About 1,000 companies producing leather goods, shoes and bags in the Guangdong provincial capital have had their business suspended after being suspected of using harmful glues.
Authorities have also sealed up another 31 enterprises and shut down 15 others during an inspection campaign launched at the beginning of this month.
Guangzhou production safety bureau has set up a special task force to investigate enterprises suspected of breaking labor laws relating to health and safety.
"Most of the factories involved were found to have no operation licenses or had violated laws," a bureau official surnamed Wang said on Thursday.
Guangzhou police have also detained six people who are suspected of illegally producing and selling poisonous glues.
The campaign, which has investigated 2,873 companies, was launched after 37 migrant workers who worked in leather, shoe and bag companies in the city's Baiyun and Liwan districts suffered from glue poisoning in November. Four of the workers died.
Liu Yimin, vice-president of Guangzhou No 12 People's Hospital, said his hospital had admitted a further 33 people suffering glue poisoning since then, of whom 28 were still being treated.
Most were in serious condition when they arrived at the hospital, with some put in intensive care units, said Liu.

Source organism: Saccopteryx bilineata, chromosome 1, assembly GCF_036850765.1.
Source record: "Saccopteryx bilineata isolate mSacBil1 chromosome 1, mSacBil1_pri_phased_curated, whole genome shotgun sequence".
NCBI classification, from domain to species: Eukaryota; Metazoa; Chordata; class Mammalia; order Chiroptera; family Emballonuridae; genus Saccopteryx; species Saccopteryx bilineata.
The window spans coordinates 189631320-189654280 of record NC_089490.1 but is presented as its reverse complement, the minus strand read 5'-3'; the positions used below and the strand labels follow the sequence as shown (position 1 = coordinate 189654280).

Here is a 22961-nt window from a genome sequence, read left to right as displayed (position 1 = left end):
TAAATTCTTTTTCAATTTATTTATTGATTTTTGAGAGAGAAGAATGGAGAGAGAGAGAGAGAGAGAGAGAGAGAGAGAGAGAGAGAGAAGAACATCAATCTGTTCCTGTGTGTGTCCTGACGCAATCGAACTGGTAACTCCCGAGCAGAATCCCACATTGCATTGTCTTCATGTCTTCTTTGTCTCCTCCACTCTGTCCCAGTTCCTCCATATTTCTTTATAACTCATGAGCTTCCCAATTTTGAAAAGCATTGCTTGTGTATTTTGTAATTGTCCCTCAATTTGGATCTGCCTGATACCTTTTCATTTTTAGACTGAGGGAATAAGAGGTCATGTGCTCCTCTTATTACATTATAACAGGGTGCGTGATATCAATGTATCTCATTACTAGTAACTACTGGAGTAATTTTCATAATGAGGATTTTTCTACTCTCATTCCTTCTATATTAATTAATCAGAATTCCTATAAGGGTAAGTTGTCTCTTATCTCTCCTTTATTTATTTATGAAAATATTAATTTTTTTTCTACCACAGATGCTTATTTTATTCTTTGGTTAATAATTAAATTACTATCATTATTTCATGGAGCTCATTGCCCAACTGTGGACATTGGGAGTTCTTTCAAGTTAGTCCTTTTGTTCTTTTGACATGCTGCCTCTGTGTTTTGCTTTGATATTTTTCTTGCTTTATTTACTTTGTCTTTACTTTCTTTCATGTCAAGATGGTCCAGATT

Their symptoms included headaches, feeling weak overall and incontinence, he added.
"The patients were diagnosed as suffering from acute dichloroethane poisoning, with some of the patients' cerebral and central nervous systems suffering damage," Liu explained.
All the victims, aged between 15 and 50, were migrant workers who worked in the city's small and medium-sized factories producing shoes, bags and leather products and had to use chemical glue.
Statistics from Guangdong provincial bureau of health revealed the number of occupational disease patients has been on the rise since 2003. The province is home to more than 31 million migrant workers from around the country.
In addition to leather, shoe and bag factories, many employees of furniture companies have also been reported with occupational diseases in recent years.
Liu said winter was the peak period for these diseases because most factories closed windows and doors against the cold.
Yang Zhiwei, a lawyer from Guangdong Faquan Law firm, attributed the growing number of work-related disease cases to migrant workers' poor understanding of their legal rights relating to health and safety.
"Government departments should also do more to protect migrant workers' legal interests as they are usually disadvantaged groups, and it is impossible to ask them not to work in the companies with poor working conditions," Yang told China Daily on Thursday.
He urged departments such as police, fire prevention, health, labor, human resources and social security to regularly launch inspections into the operations of local companies.
Chen Xilong, 23, a migrant worker from Central China's Hunan province, said he knew glues could be harmful to health.
"But I have no choice, unless I quit my job," he said.
Liang Qianyun contributed to this story.